l also came from a background where men are not allowed to express their feelings publicly.l was glad when my husband told our son one day that its okay to cry and express your feelings as a man.

  • Ellen says:

    Too bad most pastors don’t understand the problems of marriage. Instead of helping church members who are struggling with serious marital and family issues, most set up straw men and shoot them down on Sunday mornings. The rest push their own biblical views and expect unquestioning compliance. I am married to a narcissist and found that 95% of pastors don’t even know what this is! They’ve heard of the term but don’t understand it and sure as heck don’t know how to deal with it! There is so much that could be done if pastors didn’t have their heads in the sand!

  • Mary Lynn says:

    I have spent five years being rejected by my husband who I am finally divorcing. The one who withholds sex controls the relationship. It is all about control and punishment. I had most of the money, but all I did was spend it on him and his daughter. I did mention at times how much I “invested” in the marriage and didn’t understand why he couldn’t just invest hugs, kisses and intimacy. He had issues with women from day one. When I met him it was the mother of his child (who is a narcissist) but he will become a victim of a woman no matter how good she is to him. Me, being the “good Christian” just thought he needed to be loved unconditionally and he would come around. Don’t teach that crap, all it does is teach someone that you don’t value yourself and therefore they don’t have to either. He is being horrible and not even allowing me to see the child I loved and helped raised and fought in court and father’s rights for him against her psycho mother. He is exactly like the women that he hates and he has no sight for a good woman. Someone who cares knows how to do the right thing. The man who withholds intimacy does not love his wife, nor himself – that is Scripture. If he is not willing to go to counseling and be held accountable for his laziness, rejection and punishment of the woman who loves him – then a woman/wife/girlfriend should get the heck away from him. He is a hater and he only loves whilst he is trying to trap a woman. If he’s a victim of women before you – he will make you into the victim no matter how much you love him or how much you give to him. Look up Karpman triangle. Peace! LEAVE THE SELF-CENTERED JERK!!!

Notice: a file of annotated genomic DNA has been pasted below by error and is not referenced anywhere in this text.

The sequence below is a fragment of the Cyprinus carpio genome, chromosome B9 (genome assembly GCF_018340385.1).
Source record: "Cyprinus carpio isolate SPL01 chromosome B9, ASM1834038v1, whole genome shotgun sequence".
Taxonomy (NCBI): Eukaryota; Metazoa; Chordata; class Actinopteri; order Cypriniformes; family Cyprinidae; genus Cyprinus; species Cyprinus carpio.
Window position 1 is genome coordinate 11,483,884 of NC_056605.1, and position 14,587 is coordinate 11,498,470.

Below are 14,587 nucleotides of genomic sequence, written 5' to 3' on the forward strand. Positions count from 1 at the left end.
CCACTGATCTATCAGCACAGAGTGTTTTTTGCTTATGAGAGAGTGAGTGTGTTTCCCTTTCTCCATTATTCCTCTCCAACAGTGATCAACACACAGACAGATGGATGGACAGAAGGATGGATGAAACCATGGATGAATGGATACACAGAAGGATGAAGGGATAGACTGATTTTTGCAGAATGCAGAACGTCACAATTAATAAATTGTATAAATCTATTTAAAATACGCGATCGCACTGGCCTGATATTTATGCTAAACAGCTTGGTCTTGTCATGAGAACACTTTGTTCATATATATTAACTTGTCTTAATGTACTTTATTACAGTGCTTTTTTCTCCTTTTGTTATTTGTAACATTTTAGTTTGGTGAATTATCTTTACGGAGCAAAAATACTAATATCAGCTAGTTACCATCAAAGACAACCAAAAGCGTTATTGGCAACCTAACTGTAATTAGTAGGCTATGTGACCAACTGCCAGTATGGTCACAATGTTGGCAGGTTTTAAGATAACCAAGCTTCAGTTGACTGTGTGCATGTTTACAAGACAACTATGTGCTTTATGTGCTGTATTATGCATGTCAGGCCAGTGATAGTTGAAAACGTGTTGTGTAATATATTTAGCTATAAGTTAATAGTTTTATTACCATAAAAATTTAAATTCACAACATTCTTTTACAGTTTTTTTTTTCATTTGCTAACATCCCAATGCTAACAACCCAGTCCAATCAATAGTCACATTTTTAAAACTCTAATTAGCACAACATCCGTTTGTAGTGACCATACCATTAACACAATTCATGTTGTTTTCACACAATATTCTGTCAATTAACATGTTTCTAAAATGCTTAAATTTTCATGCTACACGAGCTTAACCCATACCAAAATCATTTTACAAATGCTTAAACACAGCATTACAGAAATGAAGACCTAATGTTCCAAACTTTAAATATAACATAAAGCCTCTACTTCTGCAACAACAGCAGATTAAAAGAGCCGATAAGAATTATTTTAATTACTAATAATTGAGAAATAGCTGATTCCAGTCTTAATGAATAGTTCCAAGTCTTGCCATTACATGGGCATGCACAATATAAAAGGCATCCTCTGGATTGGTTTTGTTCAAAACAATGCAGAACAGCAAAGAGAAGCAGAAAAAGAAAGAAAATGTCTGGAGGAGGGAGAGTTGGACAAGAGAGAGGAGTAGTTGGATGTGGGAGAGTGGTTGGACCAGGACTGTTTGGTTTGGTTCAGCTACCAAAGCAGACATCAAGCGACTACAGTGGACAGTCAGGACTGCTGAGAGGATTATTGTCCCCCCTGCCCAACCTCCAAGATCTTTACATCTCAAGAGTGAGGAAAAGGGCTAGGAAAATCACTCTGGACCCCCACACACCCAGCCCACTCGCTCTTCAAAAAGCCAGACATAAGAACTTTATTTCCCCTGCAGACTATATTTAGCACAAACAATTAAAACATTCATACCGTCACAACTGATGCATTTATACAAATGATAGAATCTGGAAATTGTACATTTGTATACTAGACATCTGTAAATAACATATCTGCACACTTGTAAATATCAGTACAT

• Doris Beck Doris Beck says:

    You are quite right, physical intimacy is no substitute for being able to connect on an emotional level with your spouse. Couples can be physically intimate with little or not emotional connection and vice versa. Which is why it is such a challenge to develop our relationships as couples.

  • Ruth says:

    Physical intimacy is no substitute for being able to connect on an emotional level with your spouse.

  • Shelley says:

    You welcome and may the Lord bless you in Jesus Name Amen

  • johannes says:


  • Kate says:

    Hi Tiffany, yes intimacy is a dance in which both partners take part!

  • Tiffany says:

    What about the book “becoming emotionally available and connecting to your wife!”

  • Doris Beck Doris Beck says:

    Interesting points that you make about men not knowing how to articulate what they are trying to say! I think you are right on about that. Sometimes my husband needs time to think through what he is actually thinking or struggling with before he is able to share it with me.

    Finding a good time to communicate is important in any relationship and that’s not usually at bedtime when both partners are tired from their day. Finding another time either daily or weekly to just talk is always a good time, either a date night, Saturday morning coffee or maybe a long walk on Sunday afternoon.